UPDATE: San Jose annexes Cambrian Park Plaza for redevelopment
The Cambrian Park Plaza is seen on Sept. 1, 2022. The sprawling San Jose shopping center is planned to be redeveloped as a hub of housing, hotel rooms and park space. Photo by Joseph Geha.

    Major plans for revamping the iconic Cambrian Park Plaza in San Jose are one step closer to fruition.

    On Tuesday, the San Jose City Council unanimously voted to annex a nearly 20-acre parcel of Santa Clara County land that encompasses the plaza into the city. The procedural step will advance long-brewing plans to transform the sprawling 1950s-era shopping center, endemic to suburban car culture, into a walkable hub of housing, retail, hotel rooms and park space known as Cambrian Village.

    “This is an underutilized piece of property that sorely needs revamping,” District 9 Councilmember Pam Foley, who represents the area, told San José Spotlight.

    Cambrian Village fits into San Jose’s efforts to revitalize certain swaths of the city with “urban villages,” mixed-use developments that include both housing and commercial spaces. The project will help set the “personality, feel and density” of the area and serve as an anchor for future development, Cheryl Wessling, a spokesperson for the city’s planning department, told San José Spotlight.

    In a unanimous vote last month, the city council approved both the environmental impact report for the project and the pre-zoning of the land in anticipation of the development.

    With the annexation approval, the next step is for a Santa Clara County commission to certify the change before the development can be considered for final approval at a planning director’s hearing, Laura Meiners, a supervising planner with the city, told San José Spotlight. The director’s hearing could take place as soon as October or November.

    “It is good to see the city doing economic development and annexing parts of unincorporated (areas) that it can bring into the economic fold of the city,” Alex Shoor, executive director of Catalyze SV, said at the meeting. “It’s going to be a very lively part of our city that people both in the neighborhood and from other parts of town will come to visit, enjoy, spend money, recreate, eat.”

    The project, proposed by Kimco Realty, calls for demolishing the entire commercial center—about 170,000 square feet—to make way for 305 apartments, a 229-room hotel, a 110-bed assisted living facility for seniors, as well as 50 senior independent living residences. The well-known carousel sign that marks the plaza will be retained and placed along Union Avenue.

    The apartment building will be mixed-use. It will include roughly 51,000 square feet of retail or restaurant space on the ground floor. The hotel building also will have about 4,600 square feet of commercial space. Most of the parking will be underground.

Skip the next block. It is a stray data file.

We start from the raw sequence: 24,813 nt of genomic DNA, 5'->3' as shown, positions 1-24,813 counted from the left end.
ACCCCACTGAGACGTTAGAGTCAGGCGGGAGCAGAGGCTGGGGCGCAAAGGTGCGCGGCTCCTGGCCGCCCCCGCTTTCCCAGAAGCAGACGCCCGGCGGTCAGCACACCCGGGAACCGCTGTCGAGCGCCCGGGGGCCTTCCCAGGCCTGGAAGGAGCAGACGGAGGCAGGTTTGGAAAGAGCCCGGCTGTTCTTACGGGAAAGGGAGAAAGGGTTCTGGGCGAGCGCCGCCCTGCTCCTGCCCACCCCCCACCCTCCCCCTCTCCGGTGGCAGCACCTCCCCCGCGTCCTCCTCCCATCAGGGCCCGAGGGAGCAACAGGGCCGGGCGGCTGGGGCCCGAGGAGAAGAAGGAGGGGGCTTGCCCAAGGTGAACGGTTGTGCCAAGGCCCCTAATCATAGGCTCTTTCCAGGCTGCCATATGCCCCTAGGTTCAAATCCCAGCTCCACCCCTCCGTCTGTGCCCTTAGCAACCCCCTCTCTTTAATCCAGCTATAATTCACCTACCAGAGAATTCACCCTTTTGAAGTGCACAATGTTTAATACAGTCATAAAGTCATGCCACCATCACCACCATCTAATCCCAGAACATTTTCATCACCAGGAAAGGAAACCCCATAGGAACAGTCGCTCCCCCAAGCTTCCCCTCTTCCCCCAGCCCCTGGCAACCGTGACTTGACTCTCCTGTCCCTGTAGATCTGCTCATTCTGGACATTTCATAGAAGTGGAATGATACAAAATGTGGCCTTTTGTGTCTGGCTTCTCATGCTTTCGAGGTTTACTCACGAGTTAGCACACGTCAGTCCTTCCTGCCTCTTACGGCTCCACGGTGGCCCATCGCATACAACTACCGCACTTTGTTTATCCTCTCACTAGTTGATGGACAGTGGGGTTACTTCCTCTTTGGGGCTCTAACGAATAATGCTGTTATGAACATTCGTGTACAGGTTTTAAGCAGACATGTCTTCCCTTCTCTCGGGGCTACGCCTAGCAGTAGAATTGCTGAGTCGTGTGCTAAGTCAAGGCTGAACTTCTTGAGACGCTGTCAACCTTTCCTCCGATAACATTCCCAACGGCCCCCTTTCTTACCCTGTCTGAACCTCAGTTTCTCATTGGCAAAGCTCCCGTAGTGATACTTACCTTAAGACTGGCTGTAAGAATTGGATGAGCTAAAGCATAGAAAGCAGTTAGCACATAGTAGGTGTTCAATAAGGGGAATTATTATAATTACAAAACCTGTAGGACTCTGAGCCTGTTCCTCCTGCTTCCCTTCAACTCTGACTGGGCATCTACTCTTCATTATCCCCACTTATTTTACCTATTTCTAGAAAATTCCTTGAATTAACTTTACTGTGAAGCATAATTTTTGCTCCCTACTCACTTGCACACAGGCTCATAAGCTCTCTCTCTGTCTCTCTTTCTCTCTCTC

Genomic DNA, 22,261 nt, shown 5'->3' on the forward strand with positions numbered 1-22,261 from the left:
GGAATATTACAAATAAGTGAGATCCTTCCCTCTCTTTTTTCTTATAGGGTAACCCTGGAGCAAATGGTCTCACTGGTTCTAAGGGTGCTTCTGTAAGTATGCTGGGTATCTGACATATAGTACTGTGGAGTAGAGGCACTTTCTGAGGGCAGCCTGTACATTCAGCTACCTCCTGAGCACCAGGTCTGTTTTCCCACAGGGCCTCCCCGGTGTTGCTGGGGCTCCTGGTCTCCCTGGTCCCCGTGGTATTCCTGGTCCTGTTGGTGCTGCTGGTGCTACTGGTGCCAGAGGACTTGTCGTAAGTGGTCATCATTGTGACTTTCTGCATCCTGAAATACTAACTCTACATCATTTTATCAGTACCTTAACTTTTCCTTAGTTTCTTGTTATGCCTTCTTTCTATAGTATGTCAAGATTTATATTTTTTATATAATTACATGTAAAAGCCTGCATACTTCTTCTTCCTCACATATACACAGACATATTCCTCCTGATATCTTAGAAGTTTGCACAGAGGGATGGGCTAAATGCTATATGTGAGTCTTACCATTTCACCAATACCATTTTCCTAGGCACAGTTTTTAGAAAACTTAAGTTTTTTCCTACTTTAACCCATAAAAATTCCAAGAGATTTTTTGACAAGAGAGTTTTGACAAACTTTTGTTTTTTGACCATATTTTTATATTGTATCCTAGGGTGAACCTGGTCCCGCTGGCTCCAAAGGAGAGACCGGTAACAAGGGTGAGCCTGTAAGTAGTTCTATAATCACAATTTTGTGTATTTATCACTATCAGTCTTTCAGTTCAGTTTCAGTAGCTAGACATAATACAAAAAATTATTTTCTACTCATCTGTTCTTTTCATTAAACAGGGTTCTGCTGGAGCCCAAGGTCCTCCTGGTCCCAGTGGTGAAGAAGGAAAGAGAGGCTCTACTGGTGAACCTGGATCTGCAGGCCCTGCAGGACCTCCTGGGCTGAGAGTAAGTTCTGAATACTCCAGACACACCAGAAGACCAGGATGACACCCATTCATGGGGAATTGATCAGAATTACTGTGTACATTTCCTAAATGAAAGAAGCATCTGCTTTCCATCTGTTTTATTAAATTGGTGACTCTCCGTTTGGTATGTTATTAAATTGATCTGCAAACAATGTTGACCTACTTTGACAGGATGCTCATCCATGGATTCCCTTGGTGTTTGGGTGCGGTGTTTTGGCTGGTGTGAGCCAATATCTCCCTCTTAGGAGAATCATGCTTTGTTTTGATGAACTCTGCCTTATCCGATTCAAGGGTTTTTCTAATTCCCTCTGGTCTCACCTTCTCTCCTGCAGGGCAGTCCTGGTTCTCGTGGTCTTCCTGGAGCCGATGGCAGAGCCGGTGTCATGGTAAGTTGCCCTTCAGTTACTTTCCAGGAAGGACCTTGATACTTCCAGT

The iconic carousel sign will be placed on Union Avenue between apartments and a senior residence. Rendering courtesy of the Cambrian Village Development Team.

    The project will also include 48 single-family homes that will have 27 accessory dwelling units, or granny units, as well as 25 townhomes, according to city reports.

    The developer will reserve 50 apartments as below market-rate, to be rented at rates affordable to people earning up to the area median income, which for a couple in Santa Clara County is about $134,000 annually.

    Four acres will be set aside as public open space, and Foley and other councilmembers asked the developer to ensure events that take place at the plaza currently, like farmers markets and short-term Christmas tree farms, are able to continue to use those spaces after the project is complete.

    The developer will also be required to offer relocation assistance to any businesses leasing at the shopping center that have been there since 2015 or earlier and offer them a space when the new development is complete.

    Foley said the project will be a big benefit for the area, though she acknowledged some drawbacks. Not all businesses may survive the redevelopment, and the project has been criticized by some for being too dense for the area, which is dominated by single-family homes.

    “Change is really difficult, but I really look forward to having this Cambrian Village developed and opened so that our families can really have a place in our area that is a place they can walk to and meet friends,” she said. “They don’t have to get in their cars and drive down to the Pruneyard, or to Los Gatos or Willow Glen.”

    Contact Joseph Geha at [email protected] or @josephgeha16 on Twitter.

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